Galangal root Galangal, also known under the botanical name Alpina officinarum, is an underground part of a tropical shrub. It belongs to the Zingiberaceae family. The plant commonly occurs in two species the Greater Galangal and Lesser Galangal. Both vary in size, shape, and taste but both have many culinary uses and are used in various dishes. It is a well-known healing herb used in Asia for thousands of years and used as seasoning until today in Southeast Asian cuisine. It is usually used in fresh, dried, or powdered form. Galangal adds flavor similar to ginger but is slightly stronger in taste. It adds a sweet, pungent, and warm aftertaste to many dishes.
The plant is native to Asia, and can be found growing wild in the area of the Eastern Himalayas. It is known since ancient times. It was first introduced in Europe in the 9th century thanks to trade routes in Southeast Asia. Nowadays it is commonly cultivated throughout Asia. The biggest production takes place in India, China, Thailand, Vietnam, Malaysia, and Indonesia. It is often sold raw or in its powdered form as a spice.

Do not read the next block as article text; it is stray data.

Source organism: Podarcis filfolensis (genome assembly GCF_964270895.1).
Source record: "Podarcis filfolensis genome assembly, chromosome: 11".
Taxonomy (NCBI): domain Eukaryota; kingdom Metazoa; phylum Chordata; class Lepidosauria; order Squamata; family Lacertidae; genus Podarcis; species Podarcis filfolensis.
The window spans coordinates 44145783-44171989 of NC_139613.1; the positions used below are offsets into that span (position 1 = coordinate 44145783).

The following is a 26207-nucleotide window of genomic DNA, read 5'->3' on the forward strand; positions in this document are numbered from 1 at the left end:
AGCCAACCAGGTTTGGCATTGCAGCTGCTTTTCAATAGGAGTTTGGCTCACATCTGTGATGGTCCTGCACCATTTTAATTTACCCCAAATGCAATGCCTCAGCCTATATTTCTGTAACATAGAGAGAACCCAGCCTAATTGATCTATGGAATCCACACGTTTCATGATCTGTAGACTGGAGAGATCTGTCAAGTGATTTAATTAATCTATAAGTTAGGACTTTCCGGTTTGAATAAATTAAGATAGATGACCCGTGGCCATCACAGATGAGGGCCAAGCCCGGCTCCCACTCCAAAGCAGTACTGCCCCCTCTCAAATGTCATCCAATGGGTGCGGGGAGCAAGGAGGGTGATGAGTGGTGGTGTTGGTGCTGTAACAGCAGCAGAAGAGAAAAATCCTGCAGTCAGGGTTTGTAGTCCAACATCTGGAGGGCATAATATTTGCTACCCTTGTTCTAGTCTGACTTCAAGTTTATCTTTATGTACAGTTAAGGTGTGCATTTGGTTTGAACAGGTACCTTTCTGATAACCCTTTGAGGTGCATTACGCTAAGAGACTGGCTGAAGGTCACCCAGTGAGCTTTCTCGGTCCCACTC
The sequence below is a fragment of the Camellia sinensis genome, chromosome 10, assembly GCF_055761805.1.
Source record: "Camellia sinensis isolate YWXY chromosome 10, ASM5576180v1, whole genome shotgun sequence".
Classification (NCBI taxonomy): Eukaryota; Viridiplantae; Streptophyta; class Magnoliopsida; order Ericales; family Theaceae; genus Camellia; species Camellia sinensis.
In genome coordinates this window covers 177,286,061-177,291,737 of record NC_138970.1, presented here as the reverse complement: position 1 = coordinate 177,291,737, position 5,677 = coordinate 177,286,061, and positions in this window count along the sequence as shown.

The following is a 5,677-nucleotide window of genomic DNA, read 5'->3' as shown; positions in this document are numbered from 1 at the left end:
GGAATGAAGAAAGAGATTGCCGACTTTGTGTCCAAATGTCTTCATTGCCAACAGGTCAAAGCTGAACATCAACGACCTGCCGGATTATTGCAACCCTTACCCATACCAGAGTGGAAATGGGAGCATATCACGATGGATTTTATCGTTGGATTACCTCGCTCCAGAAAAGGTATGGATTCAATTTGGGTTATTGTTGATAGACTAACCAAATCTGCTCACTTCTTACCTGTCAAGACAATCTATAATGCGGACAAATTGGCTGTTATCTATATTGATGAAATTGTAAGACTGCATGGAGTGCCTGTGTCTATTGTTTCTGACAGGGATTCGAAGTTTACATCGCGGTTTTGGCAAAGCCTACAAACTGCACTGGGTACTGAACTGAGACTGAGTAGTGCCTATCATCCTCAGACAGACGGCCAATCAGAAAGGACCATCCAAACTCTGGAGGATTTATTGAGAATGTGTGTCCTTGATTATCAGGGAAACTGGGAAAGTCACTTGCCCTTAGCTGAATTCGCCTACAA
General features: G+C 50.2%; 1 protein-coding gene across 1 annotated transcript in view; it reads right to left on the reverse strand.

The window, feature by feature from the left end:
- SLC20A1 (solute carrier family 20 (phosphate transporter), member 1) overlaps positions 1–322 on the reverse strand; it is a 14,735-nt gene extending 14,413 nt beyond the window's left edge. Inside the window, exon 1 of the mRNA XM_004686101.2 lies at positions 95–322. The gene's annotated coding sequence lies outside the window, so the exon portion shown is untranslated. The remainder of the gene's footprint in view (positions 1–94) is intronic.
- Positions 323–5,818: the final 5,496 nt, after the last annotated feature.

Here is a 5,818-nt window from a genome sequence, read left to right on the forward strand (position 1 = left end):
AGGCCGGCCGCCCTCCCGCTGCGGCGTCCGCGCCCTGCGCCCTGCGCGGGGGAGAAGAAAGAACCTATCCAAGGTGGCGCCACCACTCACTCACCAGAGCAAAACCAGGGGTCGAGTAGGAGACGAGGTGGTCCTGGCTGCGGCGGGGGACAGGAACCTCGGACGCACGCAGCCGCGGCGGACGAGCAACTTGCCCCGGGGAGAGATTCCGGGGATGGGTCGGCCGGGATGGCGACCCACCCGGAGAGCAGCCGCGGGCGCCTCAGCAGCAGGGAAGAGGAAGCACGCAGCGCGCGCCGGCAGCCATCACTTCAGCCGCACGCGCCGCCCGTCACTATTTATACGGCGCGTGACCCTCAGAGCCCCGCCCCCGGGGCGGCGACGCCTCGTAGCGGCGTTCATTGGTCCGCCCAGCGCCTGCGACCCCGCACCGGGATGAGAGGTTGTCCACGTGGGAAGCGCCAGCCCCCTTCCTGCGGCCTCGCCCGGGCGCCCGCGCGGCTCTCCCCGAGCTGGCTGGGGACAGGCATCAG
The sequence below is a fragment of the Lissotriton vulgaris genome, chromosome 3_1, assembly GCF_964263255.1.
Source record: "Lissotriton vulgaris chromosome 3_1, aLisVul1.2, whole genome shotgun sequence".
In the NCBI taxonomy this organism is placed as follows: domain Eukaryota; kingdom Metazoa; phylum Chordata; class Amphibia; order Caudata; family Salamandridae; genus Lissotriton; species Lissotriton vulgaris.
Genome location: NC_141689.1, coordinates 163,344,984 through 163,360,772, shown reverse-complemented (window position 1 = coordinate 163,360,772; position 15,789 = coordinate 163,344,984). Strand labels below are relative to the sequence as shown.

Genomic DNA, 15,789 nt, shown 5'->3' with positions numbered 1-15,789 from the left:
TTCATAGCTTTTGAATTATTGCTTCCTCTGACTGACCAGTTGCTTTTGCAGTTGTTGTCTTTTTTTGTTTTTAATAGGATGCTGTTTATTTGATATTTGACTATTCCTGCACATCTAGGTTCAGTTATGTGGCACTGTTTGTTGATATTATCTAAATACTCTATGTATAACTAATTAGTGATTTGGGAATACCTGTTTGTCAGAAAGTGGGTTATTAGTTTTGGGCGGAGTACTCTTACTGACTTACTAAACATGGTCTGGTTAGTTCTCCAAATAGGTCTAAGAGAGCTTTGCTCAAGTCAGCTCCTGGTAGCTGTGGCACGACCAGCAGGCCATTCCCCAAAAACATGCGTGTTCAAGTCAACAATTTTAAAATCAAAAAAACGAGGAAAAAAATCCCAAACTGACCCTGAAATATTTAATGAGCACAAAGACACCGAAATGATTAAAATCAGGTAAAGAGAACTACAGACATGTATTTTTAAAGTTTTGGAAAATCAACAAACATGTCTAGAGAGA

It is often associated with Asian cuisines, but galangal was extremely popular in medieval Europe. It was known as galingale back there. The rhizomes were believed to reduce bad breath, help with fevers and help with heart diseases. It was often added to wine in order to increase body temperature. Nowadays it is not as popular as it used to be and is commonly replaced by more popular ginger.
The rhizomes of galangal are highly differentiated in their size and shape. They are commonly cylindrical and branched, characterized by many knobs and shoots. The skin of the rhizome is usually semi-smooth, hard, and firm. It is usually light brown and covered with brown rings. The skin covers pale yellowish flesh. The flesh is quite dense, aqueous with lots of fibers, it is characterized by the floral spicy aroma.
Galangal is a rich source of fiber and shows antibacterial and tonic properties. It is often used as an ingredient in homemade and homeopathic remedies. It is also rich in essential oils, vitamin C, and flavonoids.
It is often used as a seasoning for various variants of Southeast Asian cuisine. It adds a pungent and earthy flavor. It has many culinary uses. It can be cooked, fried, steamed, or used raw. It is also often used in salads, desserts, soups. It is also an ingredient of stews and noodles and rice dishes. It composes great with seafood dishes. Galangal is also used to prepare various herbal teas and tinctures. In its raw form, it can be stored in cold places for up to two weeks, while its powdered form can last up to two years. It is a great addition to meat.